How to Design Clinical Trials in Gastroenterology More Efficiently

How to Design Clinical Trials in Gastroenterology More Efficiently


August 25, 2022


Veronika | Co-Founder & COO

Around 60-70% of the US population suffer from gastrointestinal diseases on a yearly basis. The prevalence of gastrointestinal disorders makes this area of medicine ideal for clinical trials. But although they represent an important tool in the development of new and innovative treatments and medicines, they are often laborious and inefficient.

While more and more treatments are being approved, greater availability of established therapies reduces the willingness of patients to participate in clinical trials. Furthermore, strict trial schedules place a heavy burden on participants and lead to declining recruitment rates. With an increasing number of investigational products, the demand for study subjects also increases, which already exceeds the available patient pool in inflammatory bowel diseases.

Modern study concepts offer the opportunity to increase the willingness to participate and the success rate of studies in gastroenterology. This is positively influenced, for example, by integrated phases and adaptive study designs, early assessment of pharmacodynamic effects using biomarkers and target engagement, and objective disease assessment by endoscopy and histology.

In this article, we will show you how to design your gastroenterology clinical trials more efficiently and patient centric.

4 tips to improve your gastroenterology study:

1) Use virtual health solutions

2) Increase patient centricity

3) Involve advocates

4) Encourage adaptive designs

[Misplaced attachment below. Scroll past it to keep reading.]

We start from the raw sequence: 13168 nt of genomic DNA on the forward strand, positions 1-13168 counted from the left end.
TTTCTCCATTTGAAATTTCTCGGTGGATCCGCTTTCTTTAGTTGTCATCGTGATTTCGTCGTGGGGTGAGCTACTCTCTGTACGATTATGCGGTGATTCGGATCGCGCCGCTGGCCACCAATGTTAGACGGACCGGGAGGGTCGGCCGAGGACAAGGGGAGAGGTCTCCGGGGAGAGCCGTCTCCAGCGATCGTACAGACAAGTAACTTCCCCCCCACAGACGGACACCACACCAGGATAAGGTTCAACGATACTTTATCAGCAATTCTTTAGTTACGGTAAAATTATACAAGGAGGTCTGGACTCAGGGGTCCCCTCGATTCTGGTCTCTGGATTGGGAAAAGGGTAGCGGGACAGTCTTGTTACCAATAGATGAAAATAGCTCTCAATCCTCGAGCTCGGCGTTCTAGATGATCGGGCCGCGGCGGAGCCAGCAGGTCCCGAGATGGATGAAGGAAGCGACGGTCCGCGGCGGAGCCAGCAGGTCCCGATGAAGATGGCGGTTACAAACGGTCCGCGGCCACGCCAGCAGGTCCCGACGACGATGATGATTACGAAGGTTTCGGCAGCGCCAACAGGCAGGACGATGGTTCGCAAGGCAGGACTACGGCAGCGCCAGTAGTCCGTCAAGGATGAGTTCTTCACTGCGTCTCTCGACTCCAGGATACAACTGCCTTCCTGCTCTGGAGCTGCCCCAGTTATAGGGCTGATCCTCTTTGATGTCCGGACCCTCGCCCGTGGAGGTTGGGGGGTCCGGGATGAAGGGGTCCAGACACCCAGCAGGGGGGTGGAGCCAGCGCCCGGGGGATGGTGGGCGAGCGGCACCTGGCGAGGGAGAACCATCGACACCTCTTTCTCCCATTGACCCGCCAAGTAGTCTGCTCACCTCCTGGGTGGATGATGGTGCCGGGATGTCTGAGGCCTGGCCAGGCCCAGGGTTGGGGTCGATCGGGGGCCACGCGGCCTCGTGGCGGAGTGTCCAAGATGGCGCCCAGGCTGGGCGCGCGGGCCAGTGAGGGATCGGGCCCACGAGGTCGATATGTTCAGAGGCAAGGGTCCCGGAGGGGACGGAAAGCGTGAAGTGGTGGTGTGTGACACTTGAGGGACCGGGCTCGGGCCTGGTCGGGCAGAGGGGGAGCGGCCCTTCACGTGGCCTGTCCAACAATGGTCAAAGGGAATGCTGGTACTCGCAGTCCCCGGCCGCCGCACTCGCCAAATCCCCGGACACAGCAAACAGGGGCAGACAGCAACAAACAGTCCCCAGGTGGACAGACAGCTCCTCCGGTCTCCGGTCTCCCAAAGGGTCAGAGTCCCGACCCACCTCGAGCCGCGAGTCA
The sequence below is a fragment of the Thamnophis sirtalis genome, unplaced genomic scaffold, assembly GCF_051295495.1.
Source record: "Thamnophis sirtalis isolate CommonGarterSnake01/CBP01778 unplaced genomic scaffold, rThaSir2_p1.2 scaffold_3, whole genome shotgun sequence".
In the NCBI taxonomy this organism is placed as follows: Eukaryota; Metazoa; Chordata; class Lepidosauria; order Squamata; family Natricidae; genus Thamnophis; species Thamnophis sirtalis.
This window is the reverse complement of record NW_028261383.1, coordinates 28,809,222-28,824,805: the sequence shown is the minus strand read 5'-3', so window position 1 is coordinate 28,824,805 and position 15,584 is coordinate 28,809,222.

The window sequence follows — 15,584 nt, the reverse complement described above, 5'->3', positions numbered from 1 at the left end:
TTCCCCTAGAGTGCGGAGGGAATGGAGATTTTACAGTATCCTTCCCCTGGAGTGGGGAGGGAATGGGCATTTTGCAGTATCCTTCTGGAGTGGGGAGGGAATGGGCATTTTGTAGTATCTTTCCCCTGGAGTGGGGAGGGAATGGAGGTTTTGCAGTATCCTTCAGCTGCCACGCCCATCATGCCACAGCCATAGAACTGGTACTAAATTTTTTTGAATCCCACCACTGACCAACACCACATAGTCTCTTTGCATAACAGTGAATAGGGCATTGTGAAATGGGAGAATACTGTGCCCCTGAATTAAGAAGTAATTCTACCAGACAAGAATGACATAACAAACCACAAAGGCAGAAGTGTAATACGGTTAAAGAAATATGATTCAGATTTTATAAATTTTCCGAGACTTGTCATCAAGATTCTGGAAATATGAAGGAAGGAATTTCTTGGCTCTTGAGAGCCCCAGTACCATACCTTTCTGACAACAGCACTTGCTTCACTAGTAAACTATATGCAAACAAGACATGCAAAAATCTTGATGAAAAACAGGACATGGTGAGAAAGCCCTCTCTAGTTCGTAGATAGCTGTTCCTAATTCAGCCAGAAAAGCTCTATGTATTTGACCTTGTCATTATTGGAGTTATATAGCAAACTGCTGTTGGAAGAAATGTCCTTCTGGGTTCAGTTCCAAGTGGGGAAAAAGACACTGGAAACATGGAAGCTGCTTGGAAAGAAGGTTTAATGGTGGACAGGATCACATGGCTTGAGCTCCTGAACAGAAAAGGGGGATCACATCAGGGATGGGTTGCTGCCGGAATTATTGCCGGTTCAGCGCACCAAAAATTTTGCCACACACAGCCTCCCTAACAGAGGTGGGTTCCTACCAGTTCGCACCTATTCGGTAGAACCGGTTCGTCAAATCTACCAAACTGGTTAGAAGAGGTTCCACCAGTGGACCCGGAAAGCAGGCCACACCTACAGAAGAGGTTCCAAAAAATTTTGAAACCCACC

1) Use virtual health solutions

The prospect of frequent visits to the doctor deters many patients from participating in a trial. This factor was cited by 69% as the biggest hurdle to study participation, even before blinding of the study (46%) or unpleasant examinations such as a large colonoscopy (55%). Especially in rural regions, gastroenterological care is very patchy, meaning that patients must travel long distances for on-site appointments and thus have to put up with high costs and time expenditure.

The good news is that there is already an efficient alternative: During the Covid-19 pandemic, virtual health concepts and remote monitoring proved their value in gastroenterology, too. In order to keep the risk of infection for patients and staff as low as possible, doctors increasingly offered teleservices and hospitals gained experience with remote consultations. Study sponsors were forced to embrace digital solutions such as eConsent, Electronic Patient-Reported Outcomes (ePRO) and Electronic Data Collection (EDC) systems.

It is now clear that all stakeholders benefit from digital trial designs. On the one hand, patient satisfaction and adherence increase, because participation is associated with lower effort for them – regardless of where they reside or how mobile they are. The study site, on the other hand, benefits not only from long-term committed participants, but also from higher data quality.

2) Increase patient centricity

Recruiting suitable patients for clinical trials in gastroenterology is becoming increasingly difficult. The more treatment options become available, the lower the willingness to participate in studies. This is especially true when a conventional therapy involves significantly less effort for patients compared to a clinical trial. In addition, classical study concepts are often not well aligned with the needs of the patients, which also has negative effects on the willingness to participate.

So how can you make clinical trials more attractive despite the growing range of therapies? In addition to digital concepts that generally facilitate participation, it’s important to take the patients’ needs into account. For example, blinded studies tend to have a deterrent effect. In contrast, the interest in a gastroenterological study increases significantly if hardly any or no placebos are used. The prospect of subsequent participation in a long-term extension study is also well received by patients.

Our cheat sheet for gastroenterology shows you how to improve patient centricity in your clinical trial and thus increase both willingness to participate and adherence to treatment in the long term.